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Geochemistry, geochronology, and petrogenesis of leucogranites in the Xiaogouli gold deposit in the West Qinling Orogen

Gold metallogenesis is closely related to orogeny. The Qinling–Dabie Orogen is the most important part of the Central China Orogen. The West Qinling Orogen was formed during the Indosinian period, the main period of amalgamation of the continent of China. The Xiaogouli gold deposit in the West Qinling Orogen has unique geological characteristics, with a unique albite–quartz-vein ore type and mineralization correlate well with the granites. The granites have relatively low concentrations of Sr and Yb (Sr < 400 ppm and Yb < 2 ppm) but relatively high Al content, with average Na2O/K2O of 1.86, indicating that they are Na-rich Himalayan type leucogranites. The minimum temperature of the initial magma was 804 °C; amphibolite-facies hornfelsization occurred in the contact zone, and there was micrographic texture widely developed in the potassium feldspar, indicating an initial high-temperature magma. The granites have low Mg# content (4.07–14.28) and are strongly enriched in light rare earth elements [(La/Yb)N = (101.57–355.49)], suggesting that they had experienced some fractional crystallization. The zircon SHRIMP U–Pb granite ages of 217.4 ± 1.5 Ma indicate that the granites were formed during the late stage of Indosinian magmatic activity in the area. The Xiaogouli leucogranites are believed to be products of partial melting of crust–mantle mixing rocks under the condition of high temperature, induced by asthenosphere upwelling during delamination and thinning of the lithosphere in the extensional environment in the late stage of orogenesis of the West Qinling Orogen. The magma formation depth was 30–50 km. Then, the magma experienced crystal differentiation, and the metallogenic materials and fluids were mainly from the crust–mantle magmas.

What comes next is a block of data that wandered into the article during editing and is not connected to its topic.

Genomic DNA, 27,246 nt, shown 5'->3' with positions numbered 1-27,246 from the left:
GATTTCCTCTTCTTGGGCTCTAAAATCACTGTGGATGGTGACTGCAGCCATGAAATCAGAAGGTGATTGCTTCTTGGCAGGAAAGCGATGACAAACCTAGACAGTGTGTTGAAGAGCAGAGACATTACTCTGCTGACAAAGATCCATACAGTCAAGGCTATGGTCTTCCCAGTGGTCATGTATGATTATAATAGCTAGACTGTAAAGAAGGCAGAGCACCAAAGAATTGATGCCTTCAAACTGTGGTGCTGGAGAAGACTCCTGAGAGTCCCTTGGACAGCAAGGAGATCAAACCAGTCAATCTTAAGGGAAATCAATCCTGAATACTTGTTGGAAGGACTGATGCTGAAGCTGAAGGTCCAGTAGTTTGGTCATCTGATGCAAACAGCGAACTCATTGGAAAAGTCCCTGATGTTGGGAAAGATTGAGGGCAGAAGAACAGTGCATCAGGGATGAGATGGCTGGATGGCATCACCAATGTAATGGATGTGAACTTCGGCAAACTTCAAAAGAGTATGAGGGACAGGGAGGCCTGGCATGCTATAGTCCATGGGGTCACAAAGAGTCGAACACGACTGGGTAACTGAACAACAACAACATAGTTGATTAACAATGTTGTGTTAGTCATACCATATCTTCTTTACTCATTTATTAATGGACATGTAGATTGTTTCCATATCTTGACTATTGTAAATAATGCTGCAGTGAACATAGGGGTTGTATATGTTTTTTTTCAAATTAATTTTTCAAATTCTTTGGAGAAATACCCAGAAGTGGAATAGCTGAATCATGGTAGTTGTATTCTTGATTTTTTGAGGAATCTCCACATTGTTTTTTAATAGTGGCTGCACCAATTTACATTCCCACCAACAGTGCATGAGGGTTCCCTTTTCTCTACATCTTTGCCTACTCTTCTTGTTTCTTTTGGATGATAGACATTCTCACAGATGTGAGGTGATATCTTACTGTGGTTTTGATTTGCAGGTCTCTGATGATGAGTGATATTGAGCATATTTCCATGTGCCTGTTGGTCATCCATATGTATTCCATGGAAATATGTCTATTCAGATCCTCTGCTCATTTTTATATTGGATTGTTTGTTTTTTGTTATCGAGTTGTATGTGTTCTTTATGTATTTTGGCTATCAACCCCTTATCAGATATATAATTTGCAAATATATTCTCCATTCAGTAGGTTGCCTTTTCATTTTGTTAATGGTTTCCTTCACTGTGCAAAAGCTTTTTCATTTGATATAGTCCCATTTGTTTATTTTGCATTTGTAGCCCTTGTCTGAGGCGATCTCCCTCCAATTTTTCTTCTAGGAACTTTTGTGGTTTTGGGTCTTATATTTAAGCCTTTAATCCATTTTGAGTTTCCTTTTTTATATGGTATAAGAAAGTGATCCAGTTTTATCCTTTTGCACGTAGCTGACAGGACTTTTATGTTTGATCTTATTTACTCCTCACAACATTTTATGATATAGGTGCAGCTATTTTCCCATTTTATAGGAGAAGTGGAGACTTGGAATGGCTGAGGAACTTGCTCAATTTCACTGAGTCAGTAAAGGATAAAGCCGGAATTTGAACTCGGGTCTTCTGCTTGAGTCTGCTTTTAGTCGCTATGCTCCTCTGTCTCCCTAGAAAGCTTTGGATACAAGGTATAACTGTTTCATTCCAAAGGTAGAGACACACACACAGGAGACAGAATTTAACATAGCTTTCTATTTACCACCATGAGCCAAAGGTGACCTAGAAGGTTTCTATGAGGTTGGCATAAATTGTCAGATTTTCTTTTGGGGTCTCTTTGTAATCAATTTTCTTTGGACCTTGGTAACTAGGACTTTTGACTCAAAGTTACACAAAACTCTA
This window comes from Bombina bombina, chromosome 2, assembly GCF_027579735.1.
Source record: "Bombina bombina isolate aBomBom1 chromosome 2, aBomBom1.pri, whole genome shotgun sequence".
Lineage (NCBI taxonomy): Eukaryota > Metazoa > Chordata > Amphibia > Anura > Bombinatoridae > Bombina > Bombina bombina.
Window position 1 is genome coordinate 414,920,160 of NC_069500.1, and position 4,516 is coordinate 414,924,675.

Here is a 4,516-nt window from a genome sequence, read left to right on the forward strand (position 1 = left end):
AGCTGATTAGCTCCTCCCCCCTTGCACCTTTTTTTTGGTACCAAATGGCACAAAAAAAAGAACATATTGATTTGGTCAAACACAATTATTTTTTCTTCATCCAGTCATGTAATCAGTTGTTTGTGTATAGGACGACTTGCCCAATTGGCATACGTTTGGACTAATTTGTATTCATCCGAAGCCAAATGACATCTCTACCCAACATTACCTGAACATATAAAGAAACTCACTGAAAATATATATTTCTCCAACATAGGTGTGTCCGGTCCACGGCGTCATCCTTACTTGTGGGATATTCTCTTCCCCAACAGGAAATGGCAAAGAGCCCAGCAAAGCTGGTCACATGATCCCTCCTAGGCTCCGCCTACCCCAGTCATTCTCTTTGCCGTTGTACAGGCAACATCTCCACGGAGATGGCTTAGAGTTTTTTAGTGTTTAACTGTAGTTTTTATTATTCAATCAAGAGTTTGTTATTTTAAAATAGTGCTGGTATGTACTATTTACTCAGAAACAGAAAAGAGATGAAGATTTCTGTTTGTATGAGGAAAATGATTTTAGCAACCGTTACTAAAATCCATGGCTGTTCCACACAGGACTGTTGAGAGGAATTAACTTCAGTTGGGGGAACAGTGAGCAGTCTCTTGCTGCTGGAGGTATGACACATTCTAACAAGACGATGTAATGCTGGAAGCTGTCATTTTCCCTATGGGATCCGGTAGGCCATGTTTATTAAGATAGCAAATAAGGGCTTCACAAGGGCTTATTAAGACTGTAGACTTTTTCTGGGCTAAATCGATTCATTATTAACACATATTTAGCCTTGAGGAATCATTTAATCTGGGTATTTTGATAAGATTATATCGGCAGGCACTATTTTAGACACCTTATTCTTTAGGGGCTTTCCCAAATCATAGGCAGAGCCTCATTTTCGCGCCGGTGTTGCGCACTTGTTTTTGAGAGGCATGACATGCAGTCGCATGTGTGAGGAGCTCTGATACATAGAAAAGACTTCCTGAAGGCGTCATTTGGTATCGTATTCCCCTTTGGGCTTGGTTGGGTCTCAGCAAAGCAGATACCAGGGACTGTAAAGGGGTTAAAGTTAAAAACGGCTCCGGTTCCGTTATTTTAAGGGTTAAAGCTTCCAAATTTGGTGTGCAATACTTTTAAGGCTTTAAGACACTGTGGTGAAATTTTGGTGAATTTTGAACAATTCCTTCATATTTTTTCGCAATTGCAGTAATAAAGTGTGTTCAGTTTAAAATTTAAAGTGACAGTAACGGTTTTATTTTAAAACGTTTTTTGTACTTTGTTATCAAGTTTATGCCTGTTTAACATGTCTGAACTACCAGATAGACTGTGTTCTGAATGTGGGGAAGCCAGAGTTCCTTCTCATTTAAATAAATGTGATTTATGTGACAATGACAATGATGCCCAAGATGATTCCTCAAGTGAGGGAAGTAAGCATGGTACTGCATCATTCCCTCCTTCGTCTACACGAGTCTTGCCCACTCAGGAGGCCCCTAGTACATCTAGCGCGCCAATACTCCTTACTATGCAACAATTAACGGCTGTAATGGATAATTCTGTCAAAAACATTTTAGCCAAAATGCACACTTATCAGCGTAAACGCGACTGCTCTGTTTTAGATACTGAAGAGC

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Metasomatic alteration of volcanic-sedimentary terrane in the Early Devonian: Implication for the formation of the Mengxi porphyry copper deposit, eastern Junggar, Central Asian Orogenic Belt

The Mengxi porphyry copper deposit, situated in the eastern Junggar, Central Asian Orogenic Belt, is not a typical porphyry copper deposit, and the origin of the deposit has been a topical debate for a decade. The ore bodies of the Mengxi porphyry copper deposit mainly developed in the volcanic-sedimentary terrane (Huangcaopo Group) near a granite porphyry, with strong wall-rock alteration as well as vertical zonation and fracture-related vein fillings. The result of zircon U–Pb dating indicates that the granite porphyry was emplaced at 432.6 ± 6.7 Ma. The granite porphyry has relatively low initial 87Sr/86Sr ratios (0.70465–0.70537), high whole-rock ƐNd(t) values (−2.2 to 6.6), and similar geochemical affinities of adakites and Andean island arc volcanic rocks, indicating that the Mengxi granite porphyry was derived from the partial melting of the upper mantle modified by slab-derived fluids, with negligible assimilation of crust. Pyrites from the porphyry and volcanic-sedimentary terrane have a similar δ34S and Pb isotopic compositions, indicating that different pyrites may have similar source. Based on the detailed field investigation, observed mineral assemblages, and crosscutting relationships, massive fine anhedral chalcopyrite and bornite disseminated in the Huangcaopo Formation, chalcopyrite as inclusion in pyrite veins in the contact zone, and the amount of Cu-bearing minerals increased from terrane to veins have been recognized. All these observations reveal that the ore-forming materials of the Mengxi copper deposit were mainly derived from the metasomatic alteration of the Huangcaopo Group triggered by the extensive Early Devonian tectonic-magmatic events.